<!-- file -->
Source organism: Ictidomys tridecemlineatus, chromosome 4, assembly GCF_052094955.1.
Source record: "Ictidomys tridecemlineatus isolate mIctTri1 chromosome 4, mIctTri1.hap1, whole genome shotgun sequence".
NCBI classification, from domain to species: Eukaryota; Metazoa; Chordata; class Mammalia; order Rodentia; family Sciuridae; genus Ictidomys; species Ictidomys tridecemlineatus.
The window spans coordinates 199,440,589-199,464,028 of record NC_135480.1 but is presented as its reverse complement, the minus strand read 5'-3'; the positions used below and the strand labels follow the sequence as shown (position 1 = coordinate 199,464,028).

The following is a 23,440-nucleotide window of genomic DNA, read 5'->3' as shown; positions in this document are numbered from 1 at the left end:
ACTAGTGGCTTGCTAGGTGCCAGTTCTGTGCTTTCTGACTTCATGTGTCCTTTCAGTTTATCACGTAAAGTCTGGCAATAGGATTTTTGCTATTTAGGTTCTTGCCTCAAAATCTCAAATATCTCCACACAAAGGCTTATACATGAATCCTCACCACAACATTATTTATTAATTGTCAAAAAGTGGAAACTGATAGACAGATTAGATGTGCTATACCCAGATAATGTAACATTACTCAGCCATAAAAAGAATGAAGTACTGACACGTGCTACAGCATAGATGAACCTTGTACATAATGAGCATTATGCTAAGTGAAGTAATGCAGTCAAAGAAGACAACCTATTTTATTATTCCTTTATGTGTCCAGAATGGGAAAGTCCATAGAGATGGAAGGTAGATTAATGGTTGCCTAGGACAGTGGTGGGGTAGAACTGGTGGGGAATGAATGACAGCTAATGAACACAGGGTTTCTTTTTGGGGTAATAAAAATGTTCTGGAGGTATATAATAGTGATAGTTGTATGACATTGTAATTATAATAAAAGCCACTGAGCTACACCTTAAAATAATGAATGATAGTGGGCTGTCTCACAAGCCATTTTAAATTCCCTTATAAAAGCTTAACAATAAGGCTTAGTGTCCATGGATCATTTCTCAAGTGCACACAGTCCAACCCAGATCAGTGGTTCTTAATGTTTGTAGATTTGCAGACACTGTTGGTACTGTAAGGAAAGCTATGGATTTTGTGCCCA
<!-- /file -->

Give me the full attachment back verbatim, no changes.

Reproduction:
Source organism: Ictidomys tridecemlineatus, chromosome 4, assembly GCF_052094955.1.
Source record: "Ictidomys tridecemlineatus isolate mIctTri1 chromosome 4, mIctTri1.hap1, whole genome shotgun sequence".
NCBI classification, from domain to species: Eukaryota; Metazoa; Chordata; class Mammalia; order Rodentia; family Sciuridae; genus Ictidomys; species Ictidomys tridecemlineatus.
The window spans coordinates 199,440,589-199,464,028 of record NC_135480.1 but is presented as its reverse complement, the minus strand read 5'-3'; the positions used below and the strand labels follow the sequence as shown (position 1 = coordinate 199,464,028).

The following is a 23,440-nucleotide window of genomic DNA, read 5'->3' as shown; positions in this document are numbered from 1 at the left end:
ACTAGTGGCTTGCTAGGTGCCAGTTCTGTGCTTTCTGACTTCATGTGTCCTTTCAGTTTATCACGTAAAGTCTGGCAATAGGATTTTTGCTATTTAGGTTCTTGCCTCAAAATCTCAAATATCTCCACACAAAGGCTTATACATGAATCCTCACCACAACATTATTTATTAATTGTCAAAAAGTGGAAACTGATAGACAGATTAGATGTGCTATACCCAGATAATGTAACATTACTCAGCCATAAAAAGAATGAAGTACTGACACGTGCTACAGCATAGATGAACCTTGTACATAATGAGCATTATGCTAAGTGAAGTAATGCAGTCAAAGAAGACAACCTATTTTATTATTCCTTTATGTGTCCAGAATGGGAAAGTCCATAGAGATGGAAGGTAGATTAATGGTTGCCTAGGACAGTGGTGGGGTAGAACTGGTGGGGAATGAATGACAGCTAATGAACACAGGGTTTCTTTTTGGGGTAATAAAAATGTTCTGGAGGTATATAATAGTGATAGTTGTATGACATTGTAATTATAATAAAAGCCACTGAGCTACACCTTAAAATAATGAATGATAGTGGGCTGTCTCACAAGCCATTTTAAATTCCCTTATAAAAGCTTAACAATAAGGCTTAGTGTCCATGGATCATTTCTCAAGTGCACACAGTCCAACCCAGATCAGTGGTTCTTAATGTTTGTAGATTTGCAGACACTGTTGGTACTGTAAGGAAAGCTATGGATTTTGTGCCCA